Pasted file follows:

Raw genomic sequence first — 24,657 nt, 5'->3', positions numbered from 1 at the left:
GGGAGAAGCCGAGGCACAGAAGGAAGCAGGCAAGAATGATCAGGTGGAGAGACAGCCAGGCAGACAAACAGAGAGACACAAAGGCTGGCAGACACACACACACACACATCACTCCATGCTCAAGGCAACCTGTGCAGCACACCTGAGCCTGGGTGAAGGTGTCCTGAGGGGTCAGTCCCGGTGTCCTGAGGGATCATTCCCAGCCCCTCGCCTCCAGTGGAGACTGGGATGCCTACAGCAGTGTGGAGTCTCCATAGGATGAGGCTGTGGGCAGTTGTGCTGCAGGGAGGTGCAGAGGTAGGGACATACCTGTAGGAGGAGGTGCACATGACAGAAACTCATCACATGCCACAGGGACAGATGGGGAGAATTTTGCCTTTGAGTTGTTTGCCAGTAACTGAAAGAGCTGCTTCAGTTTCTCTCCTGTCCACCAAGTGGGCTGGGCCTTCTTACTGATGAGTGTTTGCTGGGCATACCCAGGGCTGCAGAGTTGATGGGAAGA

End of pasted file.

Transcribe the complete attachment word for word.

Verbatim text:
Raw genomic sequence first — 24,657 nt, 5'->3', positions numbered from 1 at the left:
GGGAGAAGCCGAGGCACAGAAGGAAGCAGGCAAGAATGATCAGGTGGAGAGACAGCCAGGCAGACAAACAGAGAGACACAAAGGCTGGCAGACACACACACACACACATCACTCCATGCTCAAGGCAACCTGTGCAGCACACCTGAGCCTGGGTGAAGGTGTCCTGAGGGGTCAGTCCCGGTGTCCTGAGGGATCATTCCCAGCCCCTCGCCTCCAGTGGAGACTGGGATGCCTACAGCAGTGTGGAGTCTCCATAGGATGAGGCTGTGGGCAGTTGTGCTGCAGGGAGGTGCAGAGGTAGGGACATACCTGTAGGAGGAGGTGCACATGACAGAAACTCATCACATGCCACAGGGACAGATGGGGAGAATTTTGCCTTTGAGTTGTTTGCCAGTAACTGAAAGAGCTGCTTCAGTTTCTCTCCTGTCCACCAAGTGGGCTGGGCCTTCTTACTGATGAGTGTTTGCTGGGCATACCCAGGGCTGCAGAGTTGATGGGAAGA